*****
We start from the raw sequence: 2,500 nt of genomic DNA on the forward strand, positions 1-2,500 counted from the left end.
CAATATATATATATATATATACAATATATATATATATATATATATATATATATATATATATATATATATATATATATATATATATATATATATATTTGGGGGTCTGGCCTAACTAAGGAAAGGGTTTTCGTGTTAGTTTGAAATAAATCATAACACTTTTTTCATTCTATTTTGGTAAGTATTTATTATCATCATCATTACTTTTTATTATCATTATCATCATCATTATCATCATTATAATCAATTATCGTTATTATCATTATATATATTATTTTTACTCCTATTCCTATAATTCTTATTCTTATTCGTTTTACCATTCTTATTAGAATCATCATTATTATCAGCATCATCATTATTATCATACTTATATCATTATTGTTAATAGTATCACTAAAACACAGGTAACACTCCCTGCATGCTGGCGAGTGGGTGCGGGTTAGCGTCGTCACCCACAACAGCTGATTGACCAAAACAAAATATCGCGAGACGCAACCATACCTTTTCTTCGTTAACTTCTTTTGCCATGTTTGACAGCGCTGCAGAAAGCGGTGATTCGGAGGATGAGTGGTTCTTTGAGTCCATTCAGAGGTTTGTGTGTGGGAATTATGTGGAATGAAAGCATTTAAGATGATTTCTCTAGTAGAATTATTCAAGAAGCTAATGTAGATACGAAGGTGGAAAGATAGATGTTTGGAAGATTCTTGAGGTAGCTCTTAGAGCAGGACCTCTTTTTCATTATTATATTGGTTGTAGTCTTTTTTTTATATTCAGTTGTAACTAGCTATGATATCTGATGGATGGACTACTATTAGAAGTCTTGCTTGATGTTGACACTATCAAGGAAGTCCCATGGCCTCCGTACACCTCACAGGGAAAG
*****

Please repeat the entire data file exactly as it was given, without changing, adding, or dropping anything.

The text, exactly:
We start from the raw sequence: 2,500 nt of genomic DNA on the forward strand, positions 1-2,500 counted from the left end.
CAATATATATATATATATATACAATATATATATATATATATATATATATATATATATATATATATATATATATATATATATATATATATATATATTTGGGGGTCTGGCCTAACTAAGGAAAGGGTTTTCGTGTTAGTTTGAAATAAATCATAACACTTTTTTCATTCTATTTTGGTAAGTATTTATTATCATCATCATTACTTTTTATTATCATTATCATCATCATTATCATCATTATAATCAATTATCGTTATTATCATTATATATATTATTTTTACTCCTATTCCTATAATTCTTATTCTTATTCGTTTTACCATTCTTATTAGAATCATCATTATTATCAGCATCATCATTATTATCATACTTATATCATTATTGTTAATAGTATCACTAAAACACAGGTAACACTCCCTGCATGCTGGCGAGTGGGTGCGGGTTAGCGTCGTCACCCACAACAGCTGATTGACCAAAACAAAATATCGCGAGACGCAACCATACCTTTTCTTCGTTAACTTCTTTTGCCATGTTTGACAGCGCTGCAGAAAGCGGTGATTCGGAGGATGAGTGGTTCTTTGAGTCCATTCAGAGGTTTGTGTGTGGGAATTATGTGGAATGAAAGCATTTAAGATGATTTCTCTAGTAGAATTATTCAAGAAGCTAATGTAGATACGAAGGTGGAAAGATAGATGTTTGGAAGATTCTTGAGGTAGCTCTTAGAGCAGGACCTCTTTTTCATTATTATATTGGTTGTAGTCTTTTTTTTATATTCAGTTGTAACTAGCTATGATATCTGATGGATGGACTACTATTAGAAGTCTTGCTTGATGTTGACACTATCAAGGAAGTCCCATGGCCTCCGTACACCTCACAGGGAAAG